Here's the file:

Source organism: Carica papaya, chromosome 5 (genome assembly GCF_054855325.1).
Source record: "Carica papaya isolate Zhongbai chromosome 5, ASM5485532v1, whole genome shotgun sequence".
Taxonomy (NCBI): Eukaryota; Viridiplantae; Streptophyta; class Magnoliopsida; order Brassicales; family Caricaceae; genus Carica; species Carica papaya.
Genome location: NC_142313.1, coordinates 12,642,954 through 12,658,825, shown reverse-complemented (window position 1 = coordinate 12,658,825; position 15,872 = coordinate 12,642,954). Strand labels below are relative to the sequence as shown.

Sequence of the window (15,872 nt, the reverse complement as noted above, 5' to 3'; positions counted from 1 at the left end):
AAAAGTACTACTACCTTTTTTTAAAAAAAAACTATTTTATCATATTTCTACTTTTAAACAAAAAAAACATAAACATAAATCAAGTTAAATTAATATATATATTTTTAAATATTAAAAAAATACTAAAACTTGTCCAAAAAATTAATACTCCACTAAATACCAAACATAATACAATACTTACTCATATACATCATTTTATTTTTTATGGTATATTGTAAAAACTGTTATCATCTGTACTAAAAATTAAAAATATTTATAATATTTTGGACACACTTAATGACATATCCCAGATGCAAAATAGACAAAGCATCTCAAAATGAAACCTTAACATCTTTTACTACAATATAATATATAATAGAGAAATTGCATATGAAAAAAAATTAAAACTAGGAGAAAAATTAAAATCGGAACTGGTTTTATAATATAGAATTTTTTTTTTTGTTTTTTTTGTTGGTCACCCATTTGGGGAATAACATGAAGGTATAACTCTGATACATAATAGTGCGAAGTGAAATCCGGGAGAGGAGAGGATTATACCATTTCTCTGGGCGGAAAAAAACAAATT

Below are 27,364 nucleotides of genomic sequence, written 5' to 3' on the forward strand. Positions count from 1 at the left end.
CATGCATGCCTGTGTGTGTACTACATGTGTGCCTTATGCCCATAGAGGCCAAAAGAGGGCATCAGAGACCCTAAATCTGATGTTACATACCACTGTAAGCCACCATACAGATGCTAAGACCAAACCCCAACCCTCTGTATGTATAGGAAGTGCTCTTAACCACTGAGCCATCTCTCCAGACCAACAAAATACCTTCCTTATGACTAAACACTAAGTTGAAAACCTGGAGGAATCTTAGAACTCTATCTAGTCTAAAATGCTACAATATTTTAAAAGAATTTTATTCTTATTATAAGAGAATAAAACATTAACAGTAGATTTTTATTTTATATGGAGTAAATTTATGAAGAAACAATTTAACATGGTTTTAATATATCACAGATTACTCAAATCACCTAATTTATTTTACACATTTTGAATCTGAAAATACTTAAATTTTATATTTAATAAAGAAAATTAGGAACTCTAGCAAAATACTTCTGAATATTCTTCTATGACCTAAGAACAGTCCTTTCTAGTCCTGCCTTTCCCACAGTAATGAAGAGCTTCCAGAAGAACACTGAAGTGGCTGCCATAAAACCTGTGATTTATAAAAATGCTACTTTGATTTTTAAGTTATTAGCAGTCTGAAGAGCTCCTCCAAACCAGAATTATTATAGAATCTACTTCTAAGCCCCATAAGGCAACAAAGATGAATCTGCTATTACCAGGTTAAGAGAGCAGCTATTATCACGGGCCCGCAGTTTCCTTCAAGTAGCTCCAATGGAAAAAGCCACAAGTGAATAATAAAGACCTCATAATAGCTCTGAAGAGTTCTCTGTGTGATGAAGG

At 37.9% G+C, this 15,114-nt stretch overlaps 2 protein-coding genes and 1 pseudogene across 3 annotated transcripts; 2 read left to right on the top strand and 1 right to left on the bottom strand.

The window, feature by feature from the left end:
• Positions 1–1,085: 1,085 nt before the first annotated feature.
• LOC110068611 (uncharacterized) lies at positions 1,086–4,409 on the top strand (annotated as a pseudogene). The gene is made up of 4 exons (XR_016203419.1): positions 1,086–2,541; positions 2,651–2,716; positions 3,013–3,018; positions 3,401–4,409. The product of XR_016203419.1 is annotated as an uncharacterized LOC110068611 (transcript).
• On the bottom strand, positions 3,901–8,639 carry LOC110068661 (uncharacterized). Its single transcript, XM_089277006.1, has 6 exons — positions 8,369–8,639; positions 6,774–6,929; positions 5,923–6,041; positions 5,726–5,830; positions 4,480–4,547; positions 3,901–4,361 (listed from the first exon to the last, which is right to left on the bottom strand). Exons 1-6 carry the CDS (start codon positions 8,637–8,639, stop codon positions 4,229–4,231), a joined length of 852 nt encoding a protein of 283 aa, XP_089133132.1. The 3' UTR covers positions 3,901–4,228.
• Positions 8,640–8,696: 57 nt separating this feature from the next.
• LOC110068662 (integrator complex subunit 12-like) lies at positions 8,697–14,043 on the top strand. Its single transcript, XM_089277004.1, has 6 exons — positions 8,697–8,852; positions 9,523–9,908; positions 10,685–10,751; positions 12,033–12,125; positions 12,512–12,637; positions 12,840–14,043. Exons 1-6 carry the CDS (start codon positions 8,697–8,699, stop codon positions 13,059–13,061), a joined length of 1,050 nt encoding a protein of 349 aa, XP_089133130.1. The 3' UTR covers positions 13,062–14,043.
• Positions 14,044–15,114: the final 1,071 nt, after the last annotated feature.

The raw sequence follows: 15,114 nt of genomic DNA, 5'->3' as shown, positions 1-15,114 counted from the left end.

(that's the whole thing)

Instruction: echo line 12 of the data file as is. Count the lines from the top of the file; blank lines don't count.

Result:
• LOC110068611 (uncharacterized) lies at positions 1,086–4,409 on the top strand (annotated as a pseudogene). The gene is made up of 4 exons (XR_016203419.1): positions 1,086–2,541; positions 2,651–2,716; positions 3,013–3,018; positions 3,401–4,409. The product of XR_016203419.1 is annotated as an uncharacterized LOC110068611 (transcript).